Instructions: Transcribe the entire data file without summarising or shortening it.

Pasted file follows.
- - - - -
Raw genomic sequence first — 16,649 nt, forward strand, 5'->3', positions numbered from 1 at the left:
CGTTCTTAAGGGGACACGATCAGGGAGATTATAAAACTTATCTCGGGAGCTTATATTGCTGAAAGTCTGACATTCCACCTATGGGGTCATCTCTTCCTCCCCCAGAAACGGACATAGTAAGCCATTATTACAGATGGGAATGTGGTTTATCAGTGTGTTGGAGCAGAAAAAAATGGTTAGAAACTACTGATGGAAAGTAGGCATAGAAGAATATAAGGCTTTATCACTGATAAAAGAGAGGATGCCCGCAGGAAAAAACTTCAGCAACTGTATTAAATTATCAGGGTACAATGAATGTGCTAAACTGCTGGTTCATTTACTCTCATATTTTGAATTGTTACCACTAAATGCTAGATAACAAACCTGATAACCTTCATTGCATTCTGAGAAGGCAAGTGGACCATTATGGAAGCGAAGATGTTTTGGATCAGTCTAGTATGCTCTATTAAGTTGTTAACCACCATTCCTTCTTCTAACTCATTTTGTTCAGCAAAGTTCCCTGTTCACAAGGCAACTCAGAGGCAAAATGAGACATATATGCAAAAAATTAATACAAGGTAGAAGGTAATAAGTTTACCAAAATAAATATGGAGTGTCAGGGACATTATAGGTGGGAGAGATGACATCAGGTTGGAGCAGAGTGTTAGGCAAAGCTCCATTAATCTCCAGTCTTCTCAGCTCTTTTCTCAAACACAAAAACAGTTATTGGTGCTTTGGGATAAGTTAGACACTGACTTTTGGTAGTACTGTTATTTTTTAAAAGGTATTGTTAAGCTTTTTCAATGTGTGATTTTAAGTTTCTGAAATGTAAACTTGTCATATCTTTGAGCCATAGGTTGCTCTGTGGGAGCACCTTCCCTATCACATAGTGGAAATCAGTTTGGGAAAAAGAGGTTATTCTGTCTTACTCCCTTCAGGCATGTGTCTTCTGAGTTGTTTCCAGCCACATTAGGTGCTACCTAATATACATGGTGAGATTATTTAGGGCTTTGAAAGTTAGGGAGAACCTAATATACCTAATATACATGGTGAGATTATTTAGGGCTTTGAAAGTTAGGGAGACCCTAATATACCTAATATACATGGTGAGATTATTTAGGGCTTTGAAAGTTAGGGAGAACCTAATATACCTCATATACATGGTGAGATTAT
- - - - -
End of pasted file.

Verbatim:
Raw genomic sequence first — 16,649 nt, forward strand, 5'->3', positions numbered from 1 at the left:
CGTTCTTAAGGGGACACGATCAGGGAGATTATAAAACTTATCTCGGGAGCTTATATTGCTGAAAGTCTGACATTCCACCTATGGGGTCATCTCTTCCTCCCCCAGAAACGGACATAGTAAGCCATTATTACAGATGGGAATGTGGTTTATCAGTGTGTTGGAGCAGAAAAAAATGGTTAGAAACTACTGATGGAAAGTAGGCATAGAAGAATATAAGGCTTTATCACTGATAAAAGAGAGGATGCCCGCAGGAAAAAACTTCAGCAACTGTATTAAATTATCAGGGTACAATGAATGTGCTAAACTGCTGGTTCATTTACTCTCATATTTTGAATTGTTACCACTAAATGCTAGATAACAAACCTGATAACCTTCATTGCATTCTGAGAAGGCAAGTGGACCATTATGGAAGCGAAGATGTTTTGGATCAGTCTAGTATGCTCTATTAAGTTGTTAACCACCATTCCTTCTTCTAACTCATTTTGTTCAGCAAAGTTCCCTGTTCACAAGGCAACTCAGAGGCAAAATGAGACATATATGCAAAAAATTAATACAAGGTAGAAGGTAATAAGTTTACCAAAATAAATATGGAGTGTCAGGGACATTATAGGTGGGAGAGATGACATCAGGTTGGAGCAGAGTGTTAGGCAAAGCTCCATTAATCTCCAGTCTTCTCAGCTCTTTTCTCAAACACAAAAACAGTTATTGGTGCTTTGGGATAAGTTAGACACTGACTTTTGGTAGTACTGTTATTTTTTAAAAGGTATTGTTAAGCTTTTTCAATGTGTGATTTTAAGTTTCTGAAATGTAAACTTGTCATATCTTTGAGCCATAGGTTGCTCTGTGGGAGCACCTTCCCTATCACATAGTGGAAATCAGTTTGGGAAAAAGAGGTTATTCTGTCTTACTCCCTTCAGGCATGTGTCTTCTGAGTTGTTTCCAGCCACATTAGGTGCTACCTAATATACATGGTGAGATTATTTAGGGCTTTGAAAGTTAGGGAGAACCTAATATACCTAATATACATGGTGAGATTATTTAGGGCTTTGAAAGTTAGGGAGACCCTAATATACCTAATATACATGGTGAGATTATTTAGGGCTTTGAAAGTTAGGGAGAACCTAATATACCTCATATACATGGTGAGATTAT